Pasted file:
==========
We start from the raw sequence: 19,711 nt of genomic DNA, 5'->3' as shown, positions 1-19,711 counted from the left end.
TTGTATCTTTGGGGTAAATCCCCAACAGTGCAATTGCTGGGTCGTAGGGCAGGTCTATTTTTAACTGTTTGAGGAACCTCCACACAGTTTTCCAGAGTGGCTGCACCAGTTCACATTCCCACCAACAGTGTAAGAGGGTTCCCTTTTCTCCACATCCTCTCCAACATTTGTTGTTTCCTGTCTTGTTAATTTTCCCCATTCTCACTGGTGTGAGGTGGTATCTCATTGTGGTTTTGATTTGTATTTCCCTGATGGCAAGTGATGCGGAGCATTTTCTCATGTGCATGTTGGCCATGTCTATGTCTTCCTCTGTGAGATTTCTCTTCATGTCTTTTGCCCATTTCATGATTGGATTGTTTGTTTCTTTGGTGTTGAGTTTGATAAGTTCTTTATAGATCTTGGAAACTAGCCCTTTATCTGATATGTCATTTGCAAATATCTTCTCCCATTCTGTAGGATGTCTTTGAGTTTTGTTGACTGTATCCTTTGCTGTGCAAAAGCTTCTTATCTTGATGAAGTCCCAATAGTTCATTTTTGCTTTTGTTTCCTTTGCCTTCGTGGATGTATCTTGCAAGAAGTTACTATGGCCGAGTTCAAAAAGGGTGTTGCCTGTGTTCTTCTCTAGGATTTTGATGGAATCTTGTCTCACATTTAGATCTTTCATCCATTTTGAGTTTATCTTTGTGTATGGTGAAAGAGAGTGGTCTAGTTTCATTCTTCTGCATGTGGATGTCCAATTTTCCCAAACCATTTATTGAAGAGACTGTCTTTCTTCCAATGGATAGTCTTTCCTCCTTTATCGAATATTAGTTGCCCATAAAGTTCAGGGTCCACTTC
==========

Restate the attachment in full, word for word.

We start from the raw sequence: 19,711 nt of genomic DNA, 5'->3' as shown, positions 1-19,711 counted from the left end.
TTGTATCTTTGGGGTAAATCCCCAACAGTGCAATTGCTGGGTCGTAGGGCAGGTCTATTTTTAACTGTTTGAGGAACCTCCACACAGTTTTCCAGAGTGGCTGCACCAGTTCACATTCCCACCAACAGTGTAAGAGGGTTCCCTTTTCTCCACATCCTCTCCAACATTTGTTGTTTCCTGTCTTGTTAATTTTCCCCATTCTCACTGGTGTGAGGTGGTATCTCATTGTGGTTTTGATTTGTATTTCCCTGATGGCAAGTGATGCGGAGCATTTTCTCATGTGCATGTTGGCCATGTCTATGTCTTCCTCTGTGAGATTTCTCTTCATGTCTTTTGCCCATTTCATGATTGGATTGTTTGTTTCTTTGGTGTTGAGTTTGATAAGTTCTTTATAGATCTTGGAAACTAGCCCTTTATCTGATATGTCATTTGCAAATATCTTCTCCCATTCTGTAGGATGTCTTTGAGTTTTGTTGACTGTATCCTTTGCTGTGCAAAAGCTTCTTATCTTGATGAAGTCCCAATAGTTCATTTTTGCTTTTGTTTCCTTTGCCTTCGTGGATGTATCTTGCAAGAAGTTACTATGGCCGAGTTCAAAAAGGGTGTTGCCTGTGTTCTTCTCTAGGATTTTGATGGAATCTTGTCTCACATTTAGATCTTTCATCCATTTTGAGTTTATCTTTGTGTATGGTGAAAGAGAGTGGTCTAGTTTCATTCTTCTGCATGTGGATGTCCAATTTTCCCAAACCATTTATTGAAGAGACTGTCTTTCTTCCAATGGATAGTCTTTCCTCCTTTATCGAATATTAGTTGCCCATAAAGTTCAGGGTCCACTTC